Of your books, I can’t say that I’ve read very many. Thinking, Fast and Slow is one that I’ve been meaning to read… one day… eventually. Dracula I’ve read. Mimus was one of the options for our literature circles in English, and was my second choice, but I never did read it.

    • I’ve seen Thomas Covenant in stores before, and been intrigued, but never got around to it yet.

      Crime and Punishment was – ahem – required reading in my college Russian Lit class. Enjoyed it a lot.

      Speaker for the Dead – I had exactly the same reaction as you. Unfortunately, the two sequels after – Xenocide and Children of the Mind – are horrible imho.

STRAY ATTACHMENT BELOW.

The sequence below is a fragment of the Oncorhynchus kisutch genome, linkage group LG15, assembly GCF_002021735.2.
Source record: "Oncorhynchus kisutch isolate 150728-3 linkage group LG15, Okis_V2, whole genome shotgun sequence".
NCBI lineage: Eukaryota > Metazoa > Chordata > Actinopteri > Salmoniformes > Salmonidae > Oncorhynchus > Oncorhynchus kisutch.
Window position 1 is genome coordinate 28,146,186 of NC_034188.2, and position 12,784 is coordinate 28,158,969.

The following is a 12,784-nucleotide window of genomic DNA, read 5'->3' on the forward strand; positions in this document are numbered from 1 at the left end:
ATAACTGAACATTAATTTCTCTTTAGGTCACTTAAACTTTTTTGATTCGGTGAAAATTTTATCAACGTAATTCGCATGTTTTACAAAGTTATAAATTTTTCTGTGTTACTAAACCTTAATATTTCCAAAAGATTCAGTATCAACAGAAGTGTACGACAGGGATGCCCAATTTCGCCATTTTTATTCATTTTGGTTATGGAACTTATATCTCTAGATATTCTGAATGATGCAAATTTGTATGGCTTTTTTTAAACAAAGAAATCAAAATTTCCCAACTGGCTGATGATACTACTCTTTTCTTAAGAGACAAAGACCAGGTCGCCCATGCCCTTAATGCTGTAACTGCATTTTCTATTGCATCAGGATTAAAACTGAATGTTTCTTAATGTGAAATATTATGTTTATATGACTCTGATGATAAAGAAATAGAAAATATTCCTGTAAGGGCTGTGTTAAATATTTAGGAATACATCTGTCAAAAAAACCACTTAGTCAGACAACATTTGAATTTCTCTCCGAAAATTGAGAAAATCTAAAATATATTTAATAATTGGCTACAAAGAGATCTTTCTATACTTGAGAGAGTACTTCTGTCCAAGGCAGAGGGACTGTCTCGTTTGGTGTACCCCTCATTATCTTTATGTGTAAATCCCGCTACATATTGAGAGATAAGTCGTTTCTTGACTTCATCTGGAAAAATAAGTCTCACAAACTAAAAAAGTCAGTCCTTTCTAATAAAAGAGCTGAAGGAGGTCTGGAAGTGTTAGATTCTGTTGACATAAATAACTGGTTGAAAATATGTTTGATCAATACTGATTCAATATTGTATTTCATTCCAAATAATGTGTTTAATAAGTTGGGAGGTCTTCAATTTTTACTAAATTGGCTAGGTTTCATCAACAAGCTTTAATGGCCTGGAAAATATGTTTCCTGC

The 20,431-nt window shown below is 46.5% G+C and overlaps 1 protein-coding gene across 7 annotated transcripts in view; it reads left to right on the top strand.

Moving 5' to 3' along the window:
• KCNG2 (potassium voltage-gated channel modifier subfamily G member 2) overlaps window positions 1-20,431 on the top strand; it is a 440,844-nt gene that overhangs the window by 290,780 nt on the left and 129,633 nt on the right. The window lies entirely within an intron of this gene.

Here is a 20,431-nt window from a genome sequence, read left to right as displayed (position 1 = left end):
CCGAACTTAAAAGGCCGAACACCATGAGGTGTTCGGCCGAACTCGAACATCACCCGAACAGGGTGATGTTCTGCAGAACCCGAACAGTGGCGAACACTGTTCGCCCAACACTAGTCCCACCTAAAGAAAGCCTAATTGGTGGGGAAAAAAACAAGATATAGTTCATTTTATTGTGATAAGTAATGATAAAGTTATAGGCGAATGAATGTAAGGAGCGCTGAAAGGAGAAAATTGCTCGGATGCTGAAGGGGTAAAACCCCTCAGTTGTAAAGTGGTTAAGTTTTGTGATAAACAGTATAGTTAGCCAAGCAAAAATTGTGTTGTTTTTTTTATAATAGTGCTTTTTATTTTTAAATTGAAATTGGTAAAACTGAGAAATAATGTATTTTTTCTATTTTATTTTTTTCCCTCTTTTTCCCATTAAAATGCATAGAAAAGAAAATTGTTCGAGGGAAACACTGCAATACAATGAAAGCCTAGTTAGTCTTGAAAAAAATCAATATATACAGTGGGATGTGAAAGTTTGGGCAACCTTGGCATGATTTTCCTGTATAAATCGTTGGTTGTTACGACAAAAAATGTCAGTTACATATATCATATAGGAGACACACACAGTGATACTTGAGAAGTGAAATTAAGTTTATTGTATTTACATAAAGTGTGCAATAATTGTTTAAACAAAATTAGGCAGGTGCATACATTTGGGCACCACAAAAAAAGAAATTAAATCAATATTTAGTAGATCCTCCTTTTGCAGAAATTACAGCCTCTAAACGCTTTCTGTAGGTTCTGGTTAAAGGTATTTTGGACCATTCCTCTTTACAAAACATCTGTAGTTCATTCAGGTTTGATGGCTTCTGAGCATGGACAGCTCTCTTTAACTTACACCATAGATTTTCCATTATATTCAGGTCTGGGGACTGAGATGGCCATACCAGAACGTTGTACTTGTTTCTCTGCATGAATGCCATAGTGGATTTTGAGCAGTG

Leviathan – by Hobbes? Damn, girl. That is ambitious. 🙂 I’ve never even picked it up.

      • I think you should read the Chronicles of Thomas Covenant. It’s very deep for a fantasy series, although my one problem with it was that I had to carry a dictionary with me all the time. Big words everywhere.

        -Insert quote about the evils of ambition here- Yeah, that book pretty much took all my rosy ideas about philosophy and drowned them in a bath of cyanide. Next time I have that sort of idea I’ll just hit my head against a blunt surface a few times and have it over with.